At least it needed to appear as in the second print, the environment and the coordinates of the lines of that environment, each one in a line in json, or in excel.
It is possible? What can I do?
All my attempts at json keep mixing all the information into just one line.
Exportando JSON TESTE.dyn (46.4 KB)
Projeto3.rvt (4.3 MB)

Json and excel are very different formats. Json is more about storing attribute and value pairs versus rows and columns like excel.

I would suggest focusing purely on parseing json structures if your goal is to support more complex shapes of data than excel can provide.

It may be helpful to look into Jswan if you have access to Grasshopper or Rhino inside just to learn about structure and deconstruction of json, it really helped me learn about it as it can deconstruct json in layers many times in a row.

There are likely various packages and examples of json lurking on the forum also, but I’m not overly familiar with them. Some of your data likely is best deconstructed to more primitive representations, e.g. lines are better stored as XYX sets for start/end points possibly. Dictionaries will be important vs lists to research if you head further into json data structures, but each scenario for parseing will be unique to the levels at which you store data and the types of data you store.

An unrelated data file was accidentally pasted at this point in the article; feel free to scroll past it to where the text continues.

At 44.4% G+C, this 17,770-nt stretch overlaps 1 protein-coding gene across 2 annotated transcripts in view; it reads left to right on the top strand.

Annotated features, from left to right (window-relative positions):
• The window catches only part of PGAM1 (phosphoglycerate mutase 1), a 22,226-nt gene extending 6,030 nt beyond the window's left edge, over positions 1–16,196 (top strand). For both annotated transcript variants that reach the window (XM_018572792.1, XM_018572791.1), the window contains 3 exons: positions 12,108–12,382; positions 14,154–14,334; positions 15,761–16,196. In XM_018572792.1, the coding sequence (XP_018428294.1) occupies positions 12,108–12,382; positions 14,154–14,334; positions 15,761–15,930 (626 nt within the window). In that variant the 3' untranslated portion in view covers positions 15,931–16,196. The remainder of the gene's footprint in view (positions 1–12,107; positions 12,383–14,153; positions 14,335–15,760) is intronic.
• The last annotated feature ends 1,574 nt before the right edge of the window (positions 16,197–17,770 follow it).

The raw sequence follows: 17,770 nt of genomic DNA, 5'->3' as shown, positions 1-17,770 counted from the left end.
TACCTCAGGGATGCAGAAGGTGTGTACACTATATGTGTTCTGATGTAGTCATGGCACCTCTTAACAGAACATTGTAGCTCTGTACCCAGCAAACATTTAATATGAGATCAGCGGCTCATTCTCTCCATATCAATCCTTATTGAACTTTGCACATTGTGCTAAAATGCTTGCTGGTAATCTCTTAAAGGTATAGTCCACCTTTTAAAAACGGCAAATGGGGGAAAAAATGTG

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I phrase this a bit differently. JSON is about storing structured data. It can be in a dictionary format (key/value pairs), or it could be in a list format, or it can be a mix of the two. Most of the time we see key value pairs as they are easier to work with. If I sent you a random list of data you’d have to guess what was stored at each index in the sequence, while if I sent you a dictionary the key would inform you what the data was for. As JSON is very frequently used for interchange of data (over the web or between desktop applications) the dictionaries are more consistently used in terms of data extraction. When JSON is used internally to a process the list version can work just fine. This pages has some good info to start with: JSON